Google in favor of a more private search engine

While the U.S. government is working to tighten its grip over citizens’ personal privacy, Europe’s new policy regulations are hoping to do the opposite.

Last month, the French National Assembly announced that they would no longer use Google. Instead, all French government devices will soon adopt the privacy-focused Qwant as their default search engine.

Worried that they were opening themselves to too much outside surveillance, the French government is making the switch in an effort to protect their privacy (and devices) from Google’s—and, inevitably the U.S. government’s—comprehensive data-retention policies.

Florian Bachelier, a member of France’s cybersecurity and digital sovereignty task-force, urged members of his party to take a stance. “We have to set the example,” Bachelier said. “Security and digital sovereignty are at stake here, which is anything but an issue only for geeks.”

What is Qwant?

Founded in 2013, Qwant is an encrypted search engine that functions the same way as Google but doesn’t keep logs. The independent search engine puts a heavy emphasis on user privacy, and in turn has grown exponentially.

In fact, with an estimated average of 21 million monthly searches, Qwant has more than doubled its traffic in a single year. Keep in mind, though, that Google averages roughly 3.5

An open source of data since 2014

Have you traveled for work or pleasure at any point in the past four years? If yes, you could be one of a staggering number of people who have had their information stolen in a data breach affecting a slew of popular hotel chains.

Up to 500 million people have had their personal data stolen from the Marriott International hotel group, which includes the W, Westin, Le Méridien, Sheraton, and Marriott chains. The breach compromised the data of guest information such as names, credit card details, passport numbers, and dates of birth.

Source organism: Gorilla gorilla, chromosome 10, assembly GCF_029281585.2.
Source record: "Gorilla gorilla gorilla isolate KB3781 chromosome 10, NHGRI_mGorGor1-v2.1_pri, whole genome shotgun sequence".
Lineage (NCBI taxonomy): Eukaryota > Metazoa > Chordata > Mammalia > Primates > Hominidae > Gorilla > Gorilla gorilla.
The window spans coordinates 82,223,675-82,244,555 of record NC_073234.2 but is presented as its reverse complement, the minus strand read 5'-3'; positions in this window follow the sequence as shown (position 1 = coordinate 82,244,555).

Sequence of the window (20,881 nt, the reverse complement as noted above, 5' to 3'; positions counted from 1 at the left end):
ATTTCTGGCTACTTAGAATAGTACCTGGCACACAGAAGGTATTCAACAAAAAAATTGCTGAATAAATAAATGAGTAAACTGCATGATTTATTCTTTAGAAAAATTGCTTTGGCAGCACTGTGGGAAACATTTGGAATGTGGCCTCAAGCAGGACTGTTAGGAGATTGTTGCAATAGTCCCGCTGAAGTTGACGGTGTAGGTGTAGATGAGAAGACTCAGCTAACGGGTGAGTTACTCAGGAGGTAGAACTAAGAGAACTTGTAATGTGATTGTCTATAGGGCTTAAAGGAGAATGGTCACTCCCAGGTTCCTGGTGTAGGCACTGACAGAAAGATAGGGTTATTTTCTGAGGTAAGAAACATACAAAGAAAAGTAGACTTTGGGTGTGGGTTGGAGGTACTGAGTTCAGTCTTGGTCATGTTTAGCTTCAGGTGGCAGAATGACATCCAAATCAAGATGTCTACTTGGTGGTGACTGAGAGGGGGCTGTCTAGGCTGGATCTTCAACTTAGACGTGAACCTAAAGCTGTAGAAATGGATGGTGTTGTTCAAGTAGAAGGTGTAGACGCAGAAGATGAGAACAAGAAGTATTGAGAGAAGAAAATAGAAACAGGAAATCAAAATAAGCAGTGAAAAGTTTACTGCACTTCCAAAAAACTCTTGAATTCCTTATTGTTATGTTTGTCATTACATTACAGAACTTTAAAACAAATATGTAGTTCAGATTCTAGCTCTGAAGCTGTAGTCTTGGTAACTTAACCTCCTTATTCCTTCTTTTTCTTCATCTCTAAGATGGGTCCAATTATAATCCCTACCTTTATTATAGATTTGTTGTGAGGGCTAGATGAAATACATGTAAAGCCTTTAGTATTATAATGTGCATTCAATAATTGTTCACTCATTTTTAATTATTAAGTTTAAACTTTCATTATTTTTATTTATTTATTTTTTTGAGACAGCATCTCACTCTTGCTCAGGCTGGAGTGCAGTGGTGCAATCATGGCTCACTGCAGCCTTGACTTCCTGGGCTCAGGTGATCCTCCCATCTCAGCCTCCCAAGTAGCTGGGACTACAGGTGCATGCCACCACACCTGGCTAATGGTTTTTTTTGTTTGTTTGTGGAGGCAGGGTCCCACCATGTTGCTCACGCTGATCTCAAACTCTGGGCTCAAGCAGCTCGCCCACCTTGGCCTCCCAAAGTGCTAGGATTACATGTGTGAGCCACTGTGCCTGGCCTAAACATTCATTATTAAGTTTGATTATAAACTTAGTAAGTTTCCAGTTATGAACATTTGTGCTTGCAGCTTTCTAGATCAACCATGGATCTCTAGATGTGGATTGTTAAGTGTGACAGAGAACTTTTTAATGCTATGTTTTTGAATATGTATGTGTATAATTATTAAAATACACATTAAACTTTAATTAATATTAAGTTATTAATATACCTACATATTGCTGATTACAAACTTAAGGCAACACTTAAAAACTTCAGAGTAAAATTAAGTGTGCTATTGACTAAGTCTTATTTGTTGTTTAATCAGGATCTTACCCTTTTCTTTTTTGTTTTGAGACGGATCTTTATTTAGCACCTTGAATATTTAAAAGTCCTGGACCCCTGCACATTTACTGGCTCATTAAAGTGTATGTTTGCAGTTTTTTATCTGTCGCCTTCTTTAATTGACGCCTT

An open source of data since 2014

Marriott first spotted the breach in a guest reservation database on September 8, 2018. An investigation into the matter revealed that unauthorized access to the network had been occurring since 2014.

Furthermore, although the hotel chain’s system encrypted all credit card information by default, Marriott cannot confirm if hackers also managed to steal the keys required to crack the encryption.

The scale of the data breach, combined with the fact it remained unresolved for four years, is likely to attract the attention of the EU and the General Data Protection Regulation (GDPR), which will result in a hefty fine for Marriott.

Another day, another data breach

This is not the first time that a company has lost customer data, and it won’t be the last. In recent years, giants like Yahoo!, Google, and Equifax have all been victim to hacks and huge data losses.


Pigeonholed by behavior patterns of VPN

Unfortunately, we have reached a point where the internet doesn’t work correctly unless we sacrifice some of our privacy. Everything from Twitter to cell phones wants access to our personal information, GPS location, and more.

To most of us, how companies store and use our information is mostly a mystery. There are constant stories about stolen consumer information, yet we still, willingly, give out ours because the alternative is cloud services and social networks locking us out.

If internet privacy has already eroded so much in the present day, what will things be like in the future?

The Internet of Things could put your whole life online

The answer depends on how the internet evolves in the future. One trend that’s expected to change the landscape is the increase in non-computer devices using the internet to connect to cloud services.

The Internet of Things (IoT) is expected to bring everything from washing machines to medical implants online. One advantage of these smart objects is that we’ll be able to control them remotely. Soon, we’ll be able to control everything in our homes with an app.

But smart objects like these rely on sending information about our activities to service providers. Once the majority of devices are online, our whole life will be too.

The age of big data

Personal data collected by companies like Facebook and Google, as well as many others, has already led to the creation of massive and structured databases about customers’ habits. This big data is already used to influence how companies target customers and the design of new products.

The amount of data in the world is growing at an incredible pace—90% of the world’s data was created in the past two years. Currently, 2.5 exabytes (2.5 billion GB) of data is generated every day.